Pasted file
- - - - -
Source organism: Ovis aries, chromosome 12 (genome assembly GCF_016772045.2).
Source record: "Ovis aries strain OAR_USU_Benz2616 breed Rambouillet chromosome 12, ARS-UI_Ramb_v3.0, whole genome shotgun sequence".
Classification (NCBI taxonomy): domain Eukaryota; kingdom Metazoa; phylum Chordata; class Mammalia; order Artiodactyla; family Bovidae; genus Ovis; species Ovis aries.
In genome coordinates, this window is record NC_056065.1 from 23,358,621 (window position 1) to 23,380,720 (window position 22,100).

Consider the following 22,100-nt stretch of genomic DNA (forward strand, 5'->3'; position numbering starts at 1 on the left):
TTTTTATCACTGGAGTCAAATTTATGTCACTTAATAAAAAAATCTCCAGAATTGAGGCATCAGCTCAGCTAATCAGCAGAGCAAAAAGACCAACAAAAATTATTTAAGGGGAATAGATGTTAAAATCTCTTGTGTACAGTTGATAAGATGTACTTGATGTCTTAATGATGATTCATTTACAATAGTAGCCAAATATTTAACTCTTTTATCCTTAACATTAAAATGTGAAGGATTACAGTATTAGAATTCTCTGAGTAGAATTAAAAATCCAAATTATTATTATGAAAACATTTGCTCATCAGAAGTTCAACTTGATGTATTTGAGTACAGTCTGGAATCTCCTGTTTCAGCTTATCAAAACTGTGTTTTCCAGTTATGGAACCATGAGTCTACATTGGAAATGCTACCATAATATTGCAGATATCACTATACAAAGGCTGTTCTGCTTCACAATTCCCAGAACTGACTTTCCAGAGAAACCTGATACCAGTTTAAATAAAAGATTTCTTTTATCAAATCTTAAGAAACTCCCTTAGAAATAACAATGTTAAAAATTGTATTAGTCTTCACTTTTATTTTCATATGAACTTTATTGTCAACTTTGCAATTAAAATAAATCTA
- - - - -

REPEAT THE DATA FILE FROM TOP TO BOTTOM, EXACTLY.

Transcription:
Source organism: Ovis aries, chromosome 12 (genome assembly GCF_016772045.2).
Source record: "Ovis aries strain OAR_USU_Benz2616 breed Rambouillet chromosome 12, ARS-UI_Ramb_v3.0, whole genome shotgun sequence".
Classification (NCBI taxonomy): domain Eukaryota; kingdom Metazoa; phylum Chordata; class Mammalia; order Artiodactyla; family Bovidae; genus Ovis; species Ovis aries.
In genome coordinates, this window is record NC_056065.1 from 23,358,621 (window position 1) to 23,380,720 (window position 22,100).

Consider the following 22,100-nt stretch of genomic DNA (forward strand, 5'->3'; position numbering starts at 1 on the left):
TTTTTATCACTGGAGTCAAATTTATGTCACTTAATAAAAAAATCTCCAGAATTGAGGCATCAGCTCAGCTAATCAGCAGAGCAAAAAGACCAACAAAAATTATTTAAGGGGAATAGATGTTAAAATCTCTTGTGTACAGTTGATAAGATGTACTTGATGTCTTAATGATGATTCATTTACAATAGTAGCCAAATATTTAACTCTTTTATCCTTAACATTAAAATGTGAAGGATTACAGTATTAGAATTCTCTGAGTAGAATTAAAAATCCAAATTATTATTATGAAAACATTTGCTCATCAGAAGTTCAACTTGATGTATTTGAGTACAGTCTGGAATCTCCTGTTTCAGCTTATCAAAACTGTGTTTTCCAGTTATGGAACCATGAGTCTACATTGGAAATGCTACCATAATATTGCAGATATCACTATACAAAGGCTGTTCTGCTTCACAATTCCCAGAACTGACTTTCCAGAGAAACCTGATACCAGTTTAAATAAAAGATTTCTTTTATCAAATCTTAAGAAACTCCCTTAGAAATAACAATGTTAAAAATTGTATTAGTCTTCACTTTTATTTTCATATGAACTTTATTGTCAACTTTGCAATTAAAATAAATCTA